In addition, journalist Tarhan Erdem, a founding member of the polling company KONDA, believes Erdoğan should resign from the post of prime minister and AK Party leader as he has been elected the new president. If he does not resign, Erdem stated, Erdoğan will be committing a constitutional crime.

In televised remarks on Tuesday, Deputy Prime Minister Emrullah İşler defied Erdoğan’s critics. He said Erdoğan will remain in his posts until he officially moves to the Çankaya presidential palace on Aug. 28. He said the prime minister’s term expires when he takes the president’s oath and takes over the presidency. “This refers to Aug. 28 in this case,” İşler noted.

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About yavuzbaydar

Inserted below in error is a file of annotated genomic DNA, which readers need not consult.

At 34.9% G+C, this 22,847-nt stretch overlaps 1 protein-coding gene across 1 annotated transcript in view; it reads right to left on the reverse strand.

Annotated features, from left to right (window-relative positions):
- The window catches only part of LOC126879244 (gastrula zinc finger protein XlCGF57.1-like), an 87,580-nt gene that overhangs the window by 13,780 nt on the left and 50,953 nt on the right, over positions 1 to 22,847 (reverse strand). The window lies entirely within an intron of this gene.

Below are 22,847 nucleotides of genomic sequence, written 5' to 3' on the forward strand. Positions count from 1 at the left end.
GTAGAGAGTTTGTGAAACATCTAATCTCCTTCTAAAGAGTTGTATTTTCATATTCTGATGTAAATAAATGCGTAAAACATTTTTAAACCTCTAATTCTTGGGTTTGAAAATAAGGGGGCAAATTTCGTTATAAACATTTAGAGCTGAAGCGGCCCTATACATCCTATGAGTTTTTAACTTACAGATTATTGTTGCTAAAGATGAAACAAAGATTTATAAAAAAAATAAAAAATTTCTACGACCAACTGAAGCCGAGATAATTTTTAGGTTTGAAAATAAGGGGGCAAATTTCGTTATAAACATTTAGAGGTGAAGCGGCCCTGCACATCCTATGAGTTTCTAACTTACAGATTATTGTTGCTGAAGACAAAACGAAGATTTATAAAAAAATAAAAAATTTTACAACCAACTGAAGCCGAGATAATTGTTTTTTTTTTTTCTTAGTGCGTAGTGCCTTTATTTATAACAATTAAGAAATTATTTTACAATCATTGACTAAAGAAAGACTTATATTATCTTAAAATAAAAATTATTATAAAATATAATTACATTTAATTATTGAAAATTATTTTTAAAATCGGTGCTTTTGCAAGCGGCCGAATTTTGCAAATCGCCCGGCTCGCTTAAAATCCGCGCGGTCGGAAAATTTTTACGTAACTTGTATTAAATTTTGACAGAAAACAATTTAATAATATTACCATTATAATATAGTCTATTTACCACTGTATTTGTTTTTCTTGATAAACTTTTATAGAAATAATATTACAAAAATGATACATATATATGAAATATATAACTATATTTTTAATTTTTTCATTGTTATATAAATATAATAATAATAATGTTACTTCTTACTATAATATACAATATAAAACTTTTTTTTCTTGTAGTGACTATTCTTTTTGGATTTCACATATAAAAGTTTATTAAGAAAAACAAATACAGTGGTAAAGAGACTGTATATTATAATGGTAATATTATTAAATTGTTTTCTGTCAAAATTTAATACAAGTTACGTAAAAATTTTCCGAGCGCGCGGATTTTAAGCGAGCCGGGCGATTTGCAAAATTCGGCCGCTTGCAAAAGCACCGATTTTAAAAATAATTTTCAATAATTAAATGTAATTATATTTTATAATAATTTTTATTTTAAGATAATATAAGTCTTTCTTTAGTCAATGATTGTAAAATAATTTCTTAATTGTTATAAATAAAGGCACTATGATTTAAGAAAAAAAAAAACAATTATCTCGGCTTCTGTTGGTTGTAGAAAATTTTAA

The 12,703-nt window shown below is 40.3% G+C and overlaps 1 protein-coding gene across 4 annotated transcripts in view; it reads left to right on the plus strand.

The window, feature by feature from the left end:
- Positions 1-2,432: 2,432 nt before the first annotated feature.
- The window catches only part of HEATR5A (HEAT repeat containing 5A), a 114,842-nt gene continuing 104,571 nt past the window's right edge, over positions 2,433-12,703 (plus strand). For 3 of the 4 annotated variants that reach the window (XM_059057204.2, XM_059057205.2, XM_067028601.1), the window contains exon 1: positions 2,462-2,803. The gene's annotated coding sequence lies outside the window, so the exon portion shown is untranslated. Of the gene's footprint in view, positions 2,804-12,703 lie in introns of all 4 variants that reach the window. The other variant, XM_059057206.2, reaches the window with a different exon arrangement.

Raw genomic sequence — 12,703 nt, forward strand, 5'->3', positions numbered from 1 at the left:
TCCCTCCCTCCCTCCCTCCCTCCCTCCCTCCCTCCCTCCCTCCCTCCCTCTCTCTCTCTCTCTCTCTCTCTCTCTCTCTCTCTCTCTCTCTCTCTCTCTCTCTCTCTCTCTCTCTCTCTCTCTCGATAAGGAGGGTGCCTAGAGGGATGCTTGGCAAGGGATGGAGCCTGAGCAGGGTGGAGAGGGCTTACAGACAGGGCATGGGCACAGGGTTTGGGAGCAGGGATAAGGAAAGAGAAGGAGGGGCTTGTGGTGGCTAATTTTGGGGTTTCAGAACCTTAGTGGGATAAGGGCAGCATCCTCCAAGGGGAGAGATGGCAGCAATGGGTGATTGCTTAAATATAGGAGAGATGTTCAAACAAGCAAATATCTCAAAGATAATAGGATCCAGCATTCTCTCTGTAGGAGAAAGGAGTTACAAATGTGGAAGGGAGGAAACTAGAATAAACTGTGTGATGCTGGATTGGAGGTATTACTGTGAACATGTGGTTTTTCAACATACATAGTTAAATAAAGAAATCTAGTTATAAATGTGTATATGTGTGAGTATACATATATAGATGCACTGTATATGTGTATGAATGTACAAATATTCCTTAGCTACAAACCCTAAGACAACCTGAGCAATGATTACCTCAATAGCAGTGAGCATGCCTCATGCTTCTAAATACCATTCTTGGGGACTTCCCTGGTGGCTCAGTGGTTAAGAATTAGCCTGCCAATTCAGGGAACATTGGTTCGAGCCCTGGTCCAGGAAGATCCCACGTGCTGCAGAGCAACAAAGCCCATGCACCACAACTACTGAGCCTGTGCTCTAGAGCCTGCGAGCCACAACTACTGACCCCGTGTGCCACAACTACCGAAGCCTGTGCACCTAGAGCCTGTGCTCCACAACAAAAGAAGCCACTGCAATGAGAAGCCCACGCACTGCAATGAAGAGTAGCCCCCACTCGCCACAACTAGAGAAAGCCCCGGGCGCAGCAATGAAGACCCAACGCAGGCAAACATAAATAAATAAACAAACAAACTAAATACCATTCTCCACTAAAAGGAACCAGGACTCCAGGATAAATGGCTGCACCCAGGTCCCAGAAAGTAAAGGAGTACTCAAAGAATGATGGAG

Yavuz Baydar has been an award-winning Turkish journalist, whose professional activity spans nearly four decades. In December 2013, Baydar co-founded the independent media platform, P24, Punto24, to monitor the media sector of Turkey, as well as organizing surveys, and training workshops. Baydar wrote opinion columns, in Turkish, liberal daily Ozgur Dusunce and news site Haberdar, and in English, daily Today's Zaman, on domestic and foreign policy issues related to Turkey, and media matters, until all had to cease publications due to growing political oppression. Currently, he writes regular chronicles for Die Süddeutsche Zeitung, and opinion columns for the Arab Weekly, as well as analysis for Index on Censorship. Baydar blogs with the Huffington Post, sharing his his analysis and views on Turkish politics, the Middle East, Balkans, Europe, U.S-Turkish relations, human rights, free speech, press freedom, history, etc. His opinion articles appeared at the New York Times, the Guardian, El Pais, Svenska Dagbladet, and Al Jazeera English online. Turkey’s first news ombudsman, beginning at Milliyet daily in 1999, Baydar worked in the same role as reader representative until 2014. His work included reader complaints with content, and commentary on media ethics. Working in a tough professional climate had its costs: he was twice forced to leave his job, after his self-critical columns on journalistic flaws and fabricated news stories. Baydar worked as producer and news presenter in Swedish Radio &TV Corp. (SR) Stockholm, Sweden between 1979-1991; as correspondent for Scandinavia and Baltics for Turkish daily Cumhuriyet between 1980-1992, and the BBC World Service, in early 1990's. Returning to Turkey in 1994, he worked as reporter and ediytor for various outlets in print, as well as hosting debate porogrammes in public and private TV channels. Baydar studied informatics, cybernetics and, later, had his journalism ediucatiob in the University of Stockholm. Baydar served as president of the U.S. based International Organizaton of News Ombudsmen (ONO) in 2003. He was a Knight-Wallace Fellow at University of Michigan in 2004. Baydar was given the Special Award of the European Press Prize (EPP), for 'excellence in journalism', along with the Guardian and Der Spiegel in 2014. He won the Umbria Journalism Award in March 2014 and Caravella/Mare Nostrum Prize in 2015; both in Italy. Baydar completed an extensive research on self-censorship, corruption in media, and growing threats over journalism in Turkey as a Shorenstein Fellow at the Kennedy School of Government at Harvard.